“Are my skill sets enough in this country?”

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Ghanaian HR professional overcomes challenges to relaunch career with Upwardly Global

In Melissa’s first year in the United States, she applied to over 3,000 jobs. A stream of rejection emails followed, if she even heard back at all.

Prior to immigrating in 2019, 39-year-old Melissa had spent over a decade as an HR Manager in one of the largest hospital systems in Ghana. With extensive experience and a master’s in public administration, she had envisioned an even brighter future for herself after moving to New York City.

Applying to jobs in the U.S.

“One of my biggest concerns when I came to the U.S. was to quickly land a job,” Melissa says. “I didn’t really know much about the U.S. workforce. I just thought of it as any other workforce in any other country.”

At the time, U.S. employers completely overlooked her resume, which was three pages long and formatted in the Ghanaian style. Her degrees and experience seemed to count for nothing.

“I was doubting myself. ‘Are my skill sets enough in this country?’” she recalls. “Not getting any positive feedback was largely demoralizing — my confidence level dwindled. I got frustrated, packed my bags, and was close to leaving the United States when a friend of mine talked to me about Upwardly Global.”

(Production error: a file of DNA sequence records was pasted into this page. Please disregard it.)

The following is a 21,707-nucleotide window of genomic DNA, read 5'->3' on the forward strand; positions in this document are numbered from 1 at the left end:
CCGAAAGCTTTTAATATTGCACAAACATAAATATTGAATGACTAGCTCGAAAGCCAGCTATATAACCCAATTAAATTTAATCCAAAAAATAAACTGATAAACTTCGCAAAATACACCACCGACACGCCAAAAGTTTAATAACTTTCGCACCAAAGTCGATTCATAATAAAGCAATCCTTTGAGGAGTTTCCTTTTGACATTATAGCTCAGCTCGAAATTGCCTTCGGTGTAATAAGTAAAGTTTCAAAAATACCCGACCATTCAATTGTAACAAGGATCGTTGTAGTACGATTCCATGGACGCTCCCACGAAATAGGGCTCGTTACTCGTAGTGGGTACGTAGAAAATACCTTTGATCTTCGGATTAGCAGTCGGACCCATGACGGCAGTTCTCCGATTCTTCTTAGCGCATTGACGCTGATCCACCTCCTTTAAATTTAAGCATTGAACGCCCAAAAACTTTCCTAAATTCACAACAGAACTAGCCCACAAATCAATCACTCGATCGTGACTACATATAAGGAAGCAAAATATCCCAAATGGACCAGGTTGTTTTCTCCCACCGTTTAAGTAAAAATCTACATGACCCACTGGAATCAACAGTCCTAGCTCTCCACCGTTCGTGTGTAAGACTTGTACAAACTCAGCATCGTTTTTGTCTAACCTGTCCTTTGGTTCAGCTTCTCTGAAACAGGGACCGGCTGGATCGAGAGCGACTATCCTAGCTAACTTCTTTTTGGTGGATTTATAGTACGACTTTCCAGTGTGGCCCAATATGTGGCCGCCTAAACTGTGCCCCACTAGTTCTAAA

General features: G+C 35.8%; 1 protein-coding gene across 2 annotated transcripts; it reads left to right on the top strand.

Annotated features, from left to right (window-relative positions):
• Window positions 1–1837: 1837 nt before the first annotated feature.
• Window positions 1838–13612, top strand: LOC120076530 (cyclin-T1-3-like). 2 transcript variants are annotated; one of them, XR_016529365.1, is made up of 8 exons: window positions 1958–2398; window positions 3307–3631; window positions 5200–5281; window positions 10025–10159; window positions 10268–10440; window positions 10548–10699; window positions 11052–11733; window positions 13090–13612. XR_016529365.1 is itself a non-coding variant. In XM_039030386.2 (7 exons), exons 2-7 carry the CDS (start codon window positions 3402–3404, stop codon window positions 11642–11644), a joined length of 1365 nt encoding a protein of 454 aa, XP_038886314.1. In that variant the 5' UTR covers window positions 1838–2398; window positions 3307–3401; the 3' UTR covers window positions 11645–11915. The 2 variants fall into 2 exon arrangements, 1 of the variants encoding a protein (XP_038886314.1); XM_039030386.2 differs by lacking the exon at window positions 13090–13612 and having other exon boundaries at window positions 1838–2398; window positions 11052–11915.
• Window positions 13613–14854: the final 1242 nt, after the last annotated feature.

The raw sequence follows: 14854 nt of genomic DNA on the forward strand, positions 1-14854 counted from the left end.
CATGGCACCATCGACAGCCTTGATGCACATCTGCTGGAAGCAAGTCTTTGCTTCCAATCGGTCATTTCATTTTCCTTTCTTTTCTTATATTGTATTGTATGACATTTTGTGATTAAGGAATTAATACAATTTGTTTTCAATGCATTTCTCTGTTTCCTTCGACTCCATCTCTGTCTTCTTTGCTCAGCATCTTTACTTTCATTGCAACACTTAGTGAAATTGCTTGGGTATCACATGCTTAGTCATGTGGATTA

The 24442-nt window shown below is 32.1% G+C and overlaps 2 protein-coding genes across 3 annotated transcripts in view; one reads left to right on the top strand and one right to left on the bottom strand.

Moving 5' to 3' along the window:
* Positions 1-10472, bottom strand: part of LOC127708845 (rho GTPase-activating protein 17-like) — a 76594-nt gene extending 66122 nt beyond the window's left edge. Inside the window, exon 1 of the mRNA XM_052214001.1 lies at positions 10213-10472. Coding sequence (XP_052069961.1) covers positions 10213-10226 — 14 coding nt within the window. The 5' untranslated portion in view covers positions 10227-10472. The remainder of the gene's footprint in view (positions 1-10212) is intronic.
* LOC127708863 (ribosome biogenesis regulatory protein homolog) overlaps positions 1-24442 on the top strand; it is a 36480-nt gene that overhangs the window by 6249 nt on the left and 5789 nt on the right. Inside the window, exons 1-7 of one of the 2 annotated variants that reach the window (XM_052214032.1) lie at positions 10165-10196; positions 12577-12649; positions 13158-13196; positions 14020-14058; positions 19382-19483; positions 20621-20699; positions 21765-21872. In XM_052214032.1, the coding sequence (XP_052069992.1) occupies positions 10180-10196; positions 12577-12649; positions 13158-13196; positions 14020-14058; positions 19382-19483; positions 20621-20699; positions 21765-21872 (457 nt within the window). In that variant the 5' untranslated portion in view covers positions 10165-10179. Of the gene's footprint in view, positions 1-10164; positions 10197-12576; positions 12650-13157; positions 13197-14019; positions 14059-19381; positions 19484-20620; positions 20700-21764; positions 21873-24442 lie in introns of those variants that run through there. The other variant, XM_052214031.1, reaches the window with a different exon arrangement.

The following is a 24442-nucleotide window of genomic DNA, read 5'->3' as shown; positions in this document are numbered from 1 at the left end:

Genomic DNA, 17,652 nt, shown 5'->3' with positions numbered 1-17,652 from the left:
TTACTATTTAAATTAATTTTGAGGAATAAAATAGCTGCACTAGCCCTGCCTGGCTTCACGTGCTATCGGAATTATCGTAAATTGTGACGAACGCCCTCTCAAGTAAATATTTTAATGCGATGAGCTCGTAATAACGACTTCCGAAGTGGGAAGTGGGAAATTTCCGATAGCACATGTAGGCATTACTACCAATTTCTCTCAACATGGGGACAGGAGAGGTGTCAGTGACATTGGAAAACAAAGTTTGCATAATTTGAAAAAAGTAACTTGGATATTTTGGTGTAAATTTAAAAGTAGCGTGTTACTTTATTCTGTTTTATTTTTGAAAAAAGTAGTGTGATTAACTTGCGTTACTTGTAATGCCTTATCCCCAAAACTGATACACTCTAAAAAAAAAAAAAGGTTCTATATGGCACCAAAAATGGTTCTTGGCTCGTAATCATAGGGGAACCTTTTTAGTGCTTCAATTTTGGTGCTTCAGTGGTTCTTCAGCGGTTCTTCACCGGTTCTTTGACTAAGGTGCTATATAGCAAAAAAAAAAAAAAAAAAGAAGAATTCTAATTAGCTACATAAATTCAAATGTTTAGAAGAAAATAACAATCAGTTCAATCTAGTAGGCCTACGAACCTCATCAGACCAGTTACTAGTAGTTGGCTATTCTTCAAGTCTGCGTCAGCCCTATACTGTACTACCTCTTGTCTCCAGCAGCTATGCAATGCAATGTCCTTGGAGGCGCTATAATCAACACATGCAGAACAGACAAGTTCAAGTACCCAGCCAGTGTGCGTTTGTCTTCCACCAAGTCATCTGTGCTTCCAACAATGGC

Connecting with Upwardly Global

For over two decades, Upwardly Global has directly supported nearly 11,000 immigrants, refugees, and asylees in regaining their footing in the U.S. workforce. They provide guidance on U.S.-style resumes, cover letters, interview skills, and career navigation for newcomers unfamiliar with the U.S. system.

Once Melissa connected with the organization in 2021, the pieces quickly fell into place.

“I was immediately introduced to a job coach who took me through a couple of trainings, like U.S. resume writing, interviewing skills, [and] job search,” says Melissa. “Upwardly Global helped in interpreting my decades of experience in HR to the American context.”


Paying it forward at NewYork-Presbyterian

By the following year, Melissa landed a temp position as a Patient Navigator at NewYork-Presbyterian, one of the largest hospital systems in New York City. 

Their returnship program, crafted hand-in-hand with Upwardly Global, recruits and onboards newcomers into temporary roles that serve as an on-ramp into the professional world.

“Now, I feel seen in the American job market,” says Melissa. Since joining NewYork-Presbyterian, she has risen to full-time Talent Acquisition Specialist.

With an employer that understands the value of immigrants — their resilience and depth of experience — Melissa’s work in HR now primarily focuses on recruiting and hiring other immigrants facing similar challenges.

“I just want other immigrants to know that, with time, it gets better,” says Melissa. “Now that I’ve landed my dream job, I’m helping other Upwardly Global job seekers relaunch their careers and see what they can be.”

Learn more about Upwardly Global’s returnship program with NewYork-Presbyterian.

Want to find meaningful work with Upwardly Global and help immigrants and refugees restart their careers in the U.S.? Find all of our current job openings here.

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